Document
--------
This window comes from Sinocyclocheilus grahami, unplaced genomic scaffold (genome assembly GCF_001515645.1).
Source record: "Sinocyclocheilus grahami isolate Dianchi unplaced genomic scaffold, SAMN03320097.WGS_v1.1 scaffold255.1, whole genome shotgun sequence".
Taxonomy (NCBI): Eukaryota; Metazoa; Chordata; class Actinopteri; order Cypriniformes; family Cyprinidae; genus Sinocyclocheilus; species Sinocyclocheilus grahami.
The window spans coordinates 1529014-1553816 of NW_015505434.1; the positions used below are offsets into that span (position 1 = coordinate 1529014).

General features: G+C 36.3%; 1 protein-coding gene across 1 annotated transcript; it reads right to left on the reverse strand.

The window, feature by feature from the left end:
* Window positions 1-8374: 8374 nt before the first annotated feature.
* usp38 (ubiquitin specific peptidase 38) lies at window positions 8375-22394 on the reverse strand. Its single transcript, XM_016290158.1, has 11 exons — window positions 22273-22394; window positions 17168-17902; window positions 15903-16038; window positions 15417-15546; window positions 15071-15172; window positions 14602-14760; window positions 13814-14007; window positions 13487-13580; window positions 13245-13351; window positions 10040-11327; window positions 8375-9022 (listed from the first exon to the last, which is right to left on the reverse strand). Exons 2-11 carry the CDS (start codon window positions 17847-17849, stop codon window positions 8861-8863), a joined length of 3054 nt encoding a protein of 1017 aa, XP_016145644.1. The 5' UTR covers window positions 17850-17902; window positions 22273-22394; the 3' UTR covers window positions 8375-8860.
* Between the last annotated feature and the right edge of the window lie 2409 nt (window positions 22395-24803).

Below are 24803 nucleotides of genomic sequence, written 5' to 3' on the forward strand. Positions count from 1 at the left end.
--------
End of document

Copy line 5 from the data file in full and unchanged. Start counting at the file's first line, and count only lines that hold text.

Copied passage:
General features: G+C 36.3%; 1 protein-coding gene across 1 annotated transcript; it reads right to left on the reverse strand.